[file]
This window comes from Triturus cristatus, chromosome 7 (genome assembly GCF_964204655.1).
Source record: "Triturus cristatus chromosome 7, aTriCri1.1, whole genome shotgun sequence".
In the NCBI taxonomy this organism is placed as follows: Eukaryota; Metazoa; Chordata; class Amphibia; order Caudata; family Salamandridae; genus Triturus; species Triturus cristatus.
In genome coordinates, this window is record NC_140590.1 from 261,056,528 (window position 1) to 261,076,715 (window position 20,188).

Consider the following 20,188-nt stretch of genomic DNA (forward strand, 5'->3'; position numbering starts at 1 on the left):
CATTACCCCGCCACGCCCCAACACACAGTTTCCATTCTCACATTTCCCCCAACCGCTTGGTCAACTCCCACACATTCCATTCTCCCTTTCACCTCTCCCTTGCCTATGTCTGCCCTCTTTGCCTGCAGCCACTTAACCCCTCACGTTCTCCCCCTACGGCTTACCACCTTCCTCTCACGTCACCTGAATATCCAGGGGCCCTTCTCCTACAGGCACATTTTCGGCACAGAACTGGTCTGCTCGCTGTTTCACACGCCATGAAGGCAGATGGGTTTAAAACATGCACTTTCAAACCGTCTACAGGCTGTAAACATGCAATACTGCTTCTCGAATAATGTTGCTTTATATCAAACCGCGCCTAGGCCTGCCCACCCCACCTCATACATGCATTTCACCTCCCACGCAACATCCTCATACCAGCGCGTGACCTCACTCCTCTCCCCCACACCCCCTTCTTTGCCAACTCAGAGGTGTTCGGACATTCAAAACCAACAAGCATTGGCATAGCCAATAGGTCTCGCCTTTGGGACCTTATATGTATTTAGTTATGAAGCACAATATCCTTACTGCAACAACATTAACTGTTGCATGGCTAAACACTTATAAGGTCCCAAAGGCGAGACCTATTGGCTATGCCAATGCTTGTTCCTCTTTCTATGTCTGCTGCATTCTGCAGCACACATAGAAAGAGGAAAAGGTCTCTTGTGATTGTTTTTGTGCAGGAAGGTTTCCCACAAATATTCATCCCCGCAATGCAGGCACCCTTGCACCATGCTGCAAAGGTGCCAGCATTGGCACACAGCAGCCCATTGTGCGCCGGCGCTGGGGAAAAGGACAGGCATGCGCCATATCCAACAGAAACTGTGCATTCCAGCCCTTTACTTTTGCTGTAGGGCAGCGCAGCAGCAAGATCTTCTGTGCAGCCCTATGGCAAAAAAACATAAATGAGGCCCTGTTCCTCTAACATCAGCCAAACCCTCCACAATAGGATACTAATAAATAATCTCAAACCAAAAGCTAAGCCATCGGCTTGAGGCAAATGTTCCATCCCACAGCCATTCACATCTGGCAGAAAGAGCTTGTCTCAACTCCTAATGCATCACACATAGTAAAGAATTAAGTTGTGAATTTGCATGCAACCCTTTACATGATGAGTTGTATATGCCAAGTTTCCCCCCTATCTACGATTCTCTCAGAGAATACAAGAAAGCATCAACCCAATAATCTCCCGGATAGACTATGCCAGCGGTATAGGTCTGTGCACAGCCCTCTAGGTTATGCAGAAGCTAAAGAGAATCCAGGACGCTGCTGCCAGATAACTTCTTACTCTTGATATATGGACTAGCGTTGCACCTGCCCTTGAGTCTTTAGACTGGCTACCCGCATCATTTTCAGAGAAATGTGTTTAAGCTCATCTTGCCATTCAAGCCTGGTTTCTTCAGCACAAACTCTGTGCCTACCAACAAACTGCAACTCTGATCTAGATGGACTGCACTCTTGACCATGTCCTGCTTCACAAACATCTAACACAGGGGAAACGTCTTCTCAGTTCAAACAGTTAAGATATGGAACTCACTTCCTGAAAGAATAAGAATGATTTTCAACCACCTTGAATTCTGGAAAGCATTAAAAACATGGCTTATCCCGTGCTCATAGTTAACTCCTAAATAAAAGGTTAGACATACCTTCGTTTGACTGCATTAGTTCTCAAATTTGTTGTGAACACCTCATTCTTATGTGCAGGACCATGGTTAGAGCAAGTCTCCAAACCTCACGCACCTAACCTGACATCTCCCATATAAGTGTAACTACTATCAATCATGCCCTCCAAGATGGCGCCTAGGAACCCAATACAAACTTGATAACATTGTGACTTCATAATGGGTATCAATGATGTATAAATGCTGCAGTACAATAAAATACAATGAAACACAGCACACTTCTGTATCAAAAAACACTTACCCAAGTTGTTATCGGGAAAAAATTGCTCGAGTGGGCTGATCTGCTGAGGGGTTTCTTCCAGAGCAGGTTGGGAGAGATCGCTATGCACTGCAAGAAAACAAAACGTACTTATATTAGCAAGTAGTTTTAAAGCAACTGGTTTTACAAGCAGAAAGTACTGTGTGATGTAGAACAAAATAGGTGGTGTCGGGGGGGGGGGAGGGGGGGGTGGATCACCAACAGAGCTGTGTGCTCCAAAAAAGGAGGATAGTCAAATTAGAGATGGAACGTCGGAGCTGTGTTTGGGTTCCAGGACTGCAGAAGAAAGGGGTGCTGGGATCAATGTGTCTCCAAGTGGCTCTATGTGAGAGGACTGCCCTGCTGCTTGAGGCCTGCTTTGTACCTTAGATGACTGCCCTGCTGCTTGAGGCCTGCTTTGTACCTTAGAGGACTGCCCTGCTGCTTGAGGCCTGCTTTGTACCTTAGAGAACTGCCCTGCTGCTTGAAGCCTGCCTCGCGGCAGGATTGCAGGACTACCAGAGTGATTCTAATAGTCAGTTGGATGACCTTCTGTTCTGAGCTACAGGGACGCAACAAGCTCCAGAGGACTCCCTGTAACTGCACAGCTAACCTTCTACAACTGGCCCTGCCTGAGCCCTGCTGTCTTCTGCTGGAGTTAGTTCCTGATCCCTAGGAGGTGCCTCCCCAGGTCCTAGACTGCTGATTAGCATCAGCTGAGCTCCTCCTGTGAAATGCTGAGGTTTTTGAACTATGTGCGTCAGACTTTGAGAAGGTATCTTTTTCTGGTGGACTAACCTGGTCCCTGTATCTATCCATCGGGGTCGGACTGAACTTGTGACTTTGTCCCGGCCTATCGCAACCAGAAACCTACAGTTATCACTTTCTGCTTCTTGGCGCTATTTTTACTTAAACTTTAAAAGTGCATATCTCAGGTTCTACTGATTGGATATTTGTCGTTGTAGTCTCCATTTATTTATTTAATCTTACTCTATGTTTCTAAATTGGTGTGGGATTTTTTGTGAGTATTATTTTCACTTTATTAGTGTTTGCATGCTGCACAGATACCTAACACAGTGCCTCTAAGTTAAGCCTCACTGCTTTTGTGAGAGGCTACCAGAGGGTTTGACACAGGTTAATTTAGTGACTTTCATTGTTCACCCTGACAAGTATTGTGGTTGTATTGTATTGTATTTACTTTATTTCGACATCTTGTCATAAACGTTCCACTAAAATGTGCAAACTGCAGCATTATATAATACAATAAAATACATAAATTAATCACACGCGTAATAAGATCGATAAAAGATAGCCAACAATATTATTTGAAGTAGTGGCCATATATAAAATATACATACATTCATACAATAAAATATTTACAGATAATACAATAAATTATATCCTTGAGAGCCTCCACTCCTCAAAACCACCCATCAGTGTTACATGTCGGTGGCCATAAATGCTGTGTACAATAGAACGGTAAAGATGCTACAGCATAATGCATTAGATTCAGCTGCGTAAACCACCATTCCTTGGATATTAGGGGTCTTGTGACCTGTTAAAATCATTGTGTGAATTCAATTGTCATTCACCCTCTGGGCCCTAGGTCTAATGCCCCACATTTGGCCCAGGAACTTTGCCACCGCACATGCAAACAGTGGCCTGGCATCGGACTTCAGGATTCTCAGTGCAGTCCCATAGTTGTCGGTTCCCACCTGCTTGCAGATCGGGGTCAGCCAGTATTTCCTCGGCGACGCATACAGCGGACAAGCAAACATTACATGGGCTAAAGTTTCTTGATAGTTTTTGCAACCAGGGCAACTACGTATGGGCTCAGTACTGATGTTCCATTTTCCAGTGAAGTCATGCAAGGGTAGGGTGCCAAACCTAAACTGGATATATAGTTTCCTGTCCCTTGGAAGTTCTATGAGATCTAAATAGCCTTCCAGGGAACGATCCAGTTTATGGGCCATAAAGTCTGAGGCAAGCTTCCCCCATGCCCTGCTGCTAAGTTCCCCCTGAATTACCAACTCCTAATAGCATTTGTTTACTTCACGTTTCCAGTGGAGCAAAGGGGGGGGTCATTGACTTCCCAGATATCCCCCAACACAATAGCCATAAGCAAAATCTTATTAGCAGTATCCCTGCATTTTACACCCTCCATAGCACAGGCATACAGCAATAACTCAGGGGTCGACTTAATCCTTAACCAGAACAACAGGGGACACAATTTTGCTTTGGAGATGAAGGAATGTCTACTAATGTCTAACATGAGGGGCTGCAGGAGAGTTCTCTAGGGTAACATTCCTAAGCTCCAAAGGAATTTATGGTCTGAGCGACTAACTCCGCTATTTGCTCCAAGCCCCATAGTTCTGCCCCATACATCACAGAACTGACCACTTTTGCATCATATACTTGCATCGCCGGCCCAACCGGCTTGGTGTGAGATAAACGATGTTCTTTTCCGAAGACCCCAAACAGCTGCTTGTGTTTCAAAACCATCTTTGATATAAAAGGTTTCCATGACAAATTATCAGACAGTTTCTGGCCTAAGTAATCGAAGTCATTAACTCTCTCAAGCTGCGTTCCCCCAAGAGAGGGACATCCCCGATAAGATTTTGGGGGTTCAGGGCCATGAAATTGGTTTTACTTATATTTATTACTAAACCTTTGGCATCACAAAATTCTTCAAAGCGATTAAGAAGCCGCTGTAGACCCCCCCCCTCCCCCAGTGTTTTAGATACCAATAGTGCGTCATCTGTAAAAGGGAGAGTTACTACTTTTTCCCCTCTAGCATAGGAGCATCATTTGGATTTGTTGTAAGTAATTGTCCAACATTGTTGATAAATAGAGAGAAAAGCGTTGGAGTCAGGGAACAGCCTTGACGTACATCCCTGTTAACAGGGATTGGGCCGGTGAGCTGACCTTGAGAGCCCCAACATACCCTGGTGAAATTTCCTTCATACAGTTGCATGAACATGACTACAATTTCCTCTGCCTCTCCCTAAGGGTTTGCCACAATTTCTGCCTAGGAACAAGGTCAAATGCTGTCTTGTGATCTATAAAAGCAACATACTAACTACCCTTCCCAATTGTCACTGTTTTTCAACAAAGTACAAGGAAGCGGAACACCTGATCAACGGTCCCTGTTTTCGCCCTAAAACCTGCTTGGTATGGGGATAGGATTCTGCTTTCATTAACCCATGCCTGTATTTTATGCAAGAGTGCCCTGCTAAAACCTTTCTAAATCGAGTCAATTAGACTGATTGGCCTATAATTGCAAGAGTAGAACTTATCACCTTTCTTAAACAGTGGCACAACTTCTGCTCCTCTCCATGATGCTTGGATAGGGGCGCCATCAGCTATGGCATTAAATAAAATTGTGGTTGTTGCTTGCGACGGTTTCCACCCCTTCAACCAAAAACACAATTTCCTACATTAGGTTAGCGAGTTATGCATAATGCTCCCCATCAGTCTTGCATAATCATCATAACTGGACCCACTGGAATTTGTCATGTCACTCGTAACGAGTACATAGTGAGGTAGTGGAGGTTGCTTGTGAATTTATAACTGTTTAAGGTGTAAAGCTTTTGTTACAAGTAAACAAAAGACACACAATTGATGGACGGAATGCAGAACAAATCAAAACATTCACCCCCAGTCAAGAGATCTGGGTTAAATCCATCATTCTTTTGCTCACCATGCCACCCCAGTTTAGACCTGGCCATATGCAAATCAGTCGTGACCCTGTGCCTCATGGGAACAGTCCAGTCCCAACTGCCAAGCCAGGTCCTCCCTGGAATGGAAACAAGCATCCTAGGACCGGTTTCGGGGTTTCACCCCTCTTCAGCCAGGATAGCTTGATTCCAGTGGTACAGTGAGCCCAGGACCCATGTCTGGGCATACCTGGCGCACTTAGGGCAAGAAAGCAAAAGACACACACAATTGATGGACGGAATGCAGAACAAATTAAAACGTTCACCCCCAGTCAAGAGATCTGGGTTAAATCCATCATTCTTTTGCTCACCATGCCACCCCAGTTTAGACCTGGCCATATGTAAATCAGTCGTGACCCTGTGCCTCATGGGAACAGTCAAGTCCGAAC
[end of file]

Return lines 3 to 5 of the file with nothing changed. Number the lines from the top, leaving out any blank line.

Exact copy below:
In the NCBI taxonomy this organism is placed as follows: Eukaryota; Metazoa; Chordata; class Amphibia; order Caudata; family Salamandridae; genus Triturus; species Triturus cristatus.
In genome coordinates, this window is record NC_140590.1 from 261,056,528 (window position 1) to 261,076,715 (window position 20,188).

Consider the following 20,188-nt stretch of genomic DNA (forward strand, 5'->3'; position numbering starts at 1 on the left):